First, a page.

If you have a basement then you may find it almost unusable, whether from the damp, muggy feeling of being in the room or the musty mildew smells emanating from it.

What Can I Do To Maintain A Healthy Humidity Level?

Sometimes it’s too high, others too low, but rarely is it just right. If you really want to maximize your comfort, reduce illnesses and allergies, and save your floors and furnishings, you may want to choose a two-pronged approach. That includes using a humidifier during winter, and a dehumidifier during summer.

Both can be installed to work with your HVAC system so that your whole home is covered. That will give you the option of using one or the other as needed.

You can choose portable varieties, too, if you have a small area or a problem spot.

There are pros and cons to each, and different types of systems to choose from, so if you have more questions about what’s right for you, just ask.

Got a question about how to make YOUR home more comfortable? Just ask!

Do Whole House Humidifiers And Dehumidifiers Need Maintenance?

The short answer is yes. But it’s neither extensive nor complicated. There’s no shortage of advice online for how to perform some maintenance tasks yourself, or you could simply hire a professional HVAC company to service your entire system twice a year – once in spring, and once in fall, to ensure that everything is clean and in good working condition.

As an added bonus, keeping your home at the proper humidity can actually reduce the maintenance and repair needs of your furnace and air conditioner. Proper humidity levels mean less wear and tear on the entire system.

Whole house humidifiers and dehumidifiers also require less maintenance than portables ones. They can be cleaned and serviced once a year by a professional, as opposed to cleaning, filling or emptying, and replacing filters constantly for the portable variety.

Will A Humidifier (Or Dehumidifier) Fix My Home’s Indoor Air Quality Problem?

If the humidity levels in your home are out of whack, then bringing them back in line will certainly help to improve the air quality. For best effect, you’ll want to consider installing an air purification system that can help to actually remove pollutants and airborne particles.

But proper humidification can also help. For starters, you can avoid the unhealthy side effects of high humidity, like mold and fungus growth, and thwart the effects of low humidity, like dry eyes and sore throats.

Overly dry air can make dust and dander more of a problem, as particles are more likely to become airborne and stay that way, circulating through your home’s vents. Conversely, dust mites thrive in high humidity, making them an even bigger threat to allergy sufferers.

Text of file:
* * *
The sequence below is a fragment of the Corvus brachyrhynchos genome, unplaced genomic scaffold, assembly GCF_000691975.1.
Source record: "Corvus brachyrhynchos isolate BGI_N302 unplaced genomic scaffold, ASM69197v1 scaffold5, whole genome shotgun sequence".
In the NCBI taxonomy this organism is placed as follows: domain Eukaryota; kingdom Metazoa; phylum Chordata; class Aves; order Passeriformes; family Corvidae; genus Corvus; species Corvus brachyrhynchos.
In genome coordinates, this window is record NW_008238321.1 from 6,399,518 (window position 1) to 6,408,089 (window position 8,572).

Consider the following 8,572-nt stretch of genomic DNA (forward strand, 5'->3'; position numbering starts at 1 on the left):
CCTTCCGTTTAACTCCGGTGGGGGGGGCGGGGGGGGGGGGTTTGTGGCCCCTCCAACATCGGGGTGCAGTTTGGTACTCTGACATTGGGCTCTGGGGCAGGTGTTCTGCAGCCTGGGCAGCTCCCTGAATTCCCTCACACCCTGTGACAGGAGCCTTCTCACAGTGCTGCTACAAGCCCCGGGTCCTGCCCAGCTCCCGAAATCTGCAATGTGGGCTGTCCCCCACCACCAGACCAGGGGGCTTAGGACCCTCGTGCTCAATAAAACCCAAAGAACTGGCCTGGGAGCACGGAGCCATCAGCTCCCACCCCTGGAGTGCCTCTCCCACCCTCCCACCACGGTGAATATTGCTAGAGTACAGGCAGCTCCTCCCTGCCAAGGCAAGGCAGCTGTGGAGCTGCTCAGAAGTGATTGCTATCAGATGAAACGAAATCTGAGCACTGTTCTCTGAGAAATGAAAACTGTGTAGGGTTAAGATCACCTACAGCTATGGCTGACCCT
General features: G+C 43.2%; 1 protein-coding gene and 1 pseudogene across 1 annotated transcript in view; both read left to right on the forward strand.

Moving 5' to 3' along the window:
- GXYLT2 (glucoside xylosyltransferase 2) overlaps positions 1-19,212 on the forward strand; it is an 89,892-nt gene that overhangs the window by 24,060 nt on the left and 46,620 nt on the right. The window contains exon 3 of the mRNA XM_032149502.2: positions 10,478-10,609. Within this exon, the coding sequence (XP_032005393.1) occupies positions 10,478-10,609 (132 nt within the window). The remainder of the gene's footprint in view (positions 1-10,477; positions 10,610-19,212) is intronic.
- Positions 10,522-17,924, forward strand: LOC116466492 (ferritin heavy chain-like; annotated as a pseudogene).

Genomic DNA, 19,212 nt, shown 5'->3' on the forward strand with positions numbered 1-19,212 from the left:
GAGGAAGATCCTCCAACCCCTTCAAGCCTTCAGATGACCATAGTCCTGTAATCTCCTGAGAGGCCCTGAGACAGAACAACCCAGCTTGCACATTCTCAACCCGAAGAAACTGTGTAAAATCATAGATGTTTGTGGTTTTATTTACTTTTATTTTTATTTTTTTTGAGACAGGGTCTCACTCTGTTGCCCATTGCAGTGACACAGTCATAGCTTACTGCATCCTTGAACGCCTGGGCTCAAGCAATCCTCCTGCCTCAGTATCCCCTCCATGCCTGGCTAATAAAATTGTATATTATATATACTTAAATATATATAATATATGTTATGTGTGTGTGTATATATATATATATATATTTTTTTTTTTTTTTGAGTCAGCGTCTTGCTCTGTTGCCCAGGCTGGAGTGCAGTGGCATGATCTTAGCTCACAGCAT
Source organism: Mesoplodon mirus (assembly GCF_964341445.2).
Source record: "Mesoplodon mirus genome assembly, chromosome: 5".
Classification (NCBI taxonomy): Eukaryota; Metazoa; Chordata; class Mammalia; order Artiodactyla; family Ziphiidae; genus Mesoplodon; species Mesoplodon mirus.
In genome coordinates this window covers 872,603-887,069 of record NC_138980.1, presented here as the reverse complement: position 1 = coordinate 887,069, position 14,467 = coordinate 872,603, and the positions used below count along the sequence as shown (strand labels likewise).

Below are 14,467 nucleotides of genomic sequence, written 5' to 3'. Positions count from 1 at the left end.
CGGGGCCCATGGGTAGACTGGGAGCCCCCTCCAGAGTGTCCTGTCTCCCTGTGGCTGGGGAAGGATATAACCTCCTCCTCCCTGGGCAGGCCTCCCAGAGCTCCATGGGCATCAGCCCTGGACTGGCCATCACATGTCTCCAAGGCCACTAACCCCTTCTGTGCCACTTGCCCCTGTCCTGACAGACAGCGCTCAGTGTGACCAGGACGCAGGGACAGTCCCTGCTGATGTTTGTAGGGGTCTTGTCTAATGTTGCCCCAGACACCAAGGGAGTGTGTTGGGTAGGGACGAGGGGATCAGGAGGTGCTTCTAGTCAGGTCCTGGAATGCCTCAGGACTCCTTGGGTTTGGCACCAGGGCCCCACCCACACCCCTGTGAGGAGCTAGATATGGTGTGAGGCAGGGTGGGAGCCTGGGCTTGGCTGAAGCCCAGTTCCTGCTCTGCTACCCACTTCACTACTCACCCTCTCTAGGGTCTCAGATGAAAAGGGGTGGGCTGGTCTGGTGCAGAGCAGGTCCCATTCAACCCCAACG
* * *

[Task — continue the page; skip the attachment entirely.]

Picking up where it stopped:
Proper humidity levels can also mitigate the spread of bacteria and viruses – both those that thrive in moist conditions, and those that enjoy the dry air.

Should I Get A Portable Humidifier Or Dehumidifier?

That depends entirely on your needs. But here are a few considerations to help you choose.

If you have a consistent problem throughout your home, a whole house unit is going to provide far more comfort and benefit. A portable unit can be helpful for small or isolated areas.

It also depends in part on how severe the problem is. If your home or even one room is consistently above 50% or 60% humidity during summer months, for example, a portable unit may not have the power to net you any real benefit.

Portable units tend to require less initial investment, but more long-term maintenance. You’ll need to change filters, which can add up in cost, as well as clean the unit regularly.

If you’re looking for a short-term, inexpensive solution for a smaller area, then a portable unit may be right for you.

For something longer term that will regulate your entire home, and that requires almost no attention on your part if you have a maintenance contract, go with a whole house unit.

And finally, keep in mind that whole house units are attached directly to your HVAC system, and require very little space. Once installed, you’ll most likely forget they’re there. Portable units require a floor or table space, must be plugged into an outlet, and usually don’t fit with anyone’s idea of chic home décor!

If you spend the winter months itching, scratching and sniffling, or summers sweating in misery, let’s talk. Contact us for a free consultation and estimate to install a humidifier, dehumidifier, or both. Or just get in touch if you have more questions. We care about your comfort.